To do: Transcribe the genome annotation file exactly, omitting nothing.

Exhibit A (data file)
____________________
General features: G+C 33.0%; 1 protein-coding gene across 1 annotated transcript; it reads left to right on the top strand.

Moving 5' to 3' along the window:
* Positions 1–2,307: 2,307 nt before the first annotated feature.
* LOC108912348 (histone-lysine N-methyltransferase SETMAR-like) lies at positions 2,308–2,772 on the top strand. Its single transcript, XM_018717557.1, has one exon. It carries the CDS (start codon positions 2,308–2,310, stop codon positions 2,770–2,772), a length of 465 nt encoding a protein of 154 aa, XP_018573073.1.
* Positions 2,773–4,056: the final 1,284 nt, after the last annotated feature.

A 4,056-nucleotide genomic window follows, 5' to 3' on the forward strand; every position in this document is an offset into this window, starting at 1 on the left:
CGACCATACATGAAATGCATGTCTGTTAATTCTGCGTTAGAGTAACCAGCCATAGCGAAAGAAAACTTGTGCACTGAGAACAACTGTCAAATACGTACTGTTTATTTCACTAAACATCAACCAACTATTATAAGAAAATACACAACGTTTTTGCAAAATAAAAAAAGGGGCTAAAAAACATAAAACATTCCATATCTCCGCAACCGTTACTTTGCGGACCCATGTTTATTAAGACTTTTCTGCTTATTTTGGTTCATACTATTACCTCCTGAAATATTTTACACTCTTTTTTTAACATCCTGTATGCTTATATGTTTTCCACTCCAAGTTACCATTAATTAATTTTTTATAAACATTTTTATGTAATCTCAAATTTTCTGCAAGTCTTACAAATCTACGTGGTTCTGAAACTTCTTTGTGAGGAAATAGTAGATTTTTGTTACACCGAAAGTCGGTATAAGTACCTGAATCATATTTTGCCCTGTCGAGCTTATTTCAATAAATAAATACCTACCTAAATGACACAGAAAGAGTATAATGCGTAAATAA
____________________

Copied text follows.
General features: G+C 33.0%; 1 protein-coding gene across 1 annotated transcript; it reads left to right on the top strand.

Moving 5' to 3' along the window:
* Positions 1–2,307: 2,307 nt before the first annotated feature.
* LOC108912348 (histone-lysine N-methyltransferase SETMAR-like) lies at positions 2,308–2,772 on the top strand. Its single transcript, XM_018717557.1, has one exon. It carries the CDS (start codon positions 2,308–2,310, stop codon positions 2,770–2,772), a length of 465 nt encoding a protein of 154 aa, XP_018573073.1.
* Positions 2,773–4,056: the final 1,284 nt, after the last annotated feature.

A 4,056-nucleotide genomic window follows, 5' to 3' on the forward strand; every position in this document is an offset into this window, starting at 1 on the left:
CGACCATACATGAAATGCATGTCTGTTAATTCTGCGTTAGAGTAACCAGCCATAGCGAAAGAAAACTTGTGCACTGAGAACAACTGTCAAATACGTACTGTTTATTTCACTAAACATCAACCAACTATTATAAGAAAATACACAACGTTTTTGCAAAATAAAAAAAGGGGCTAAAAAACATAAAACATTCCATATCTCCGCAACCGTTACTTTGCGGACCCATGTTTATTAAGACTTTTCTGCTTATTTTGGTTCATACTATTACCTCCTGAAATATTTTACACTCTTTTTTTAACATCCTGTATGCTTATATGTTTTCCACTCCAAGTTACCATTAATTAATTTTTTATAAACATTTTTATGTAATCTCAAATTTTCTGCAAGTCTTACAAATCTACGTGGTTCTGAAACTTCTTTGTGAGGAAATAGTAGATTTTTGTTACACCGAAAGTCGGTATAAGTACCTGAATCATATTTTGCCCTGTCGAGCTTATTTCAATAAATAAATACCTACCTAAATGACACAGAAAGAGTATAATGCGTAAATAA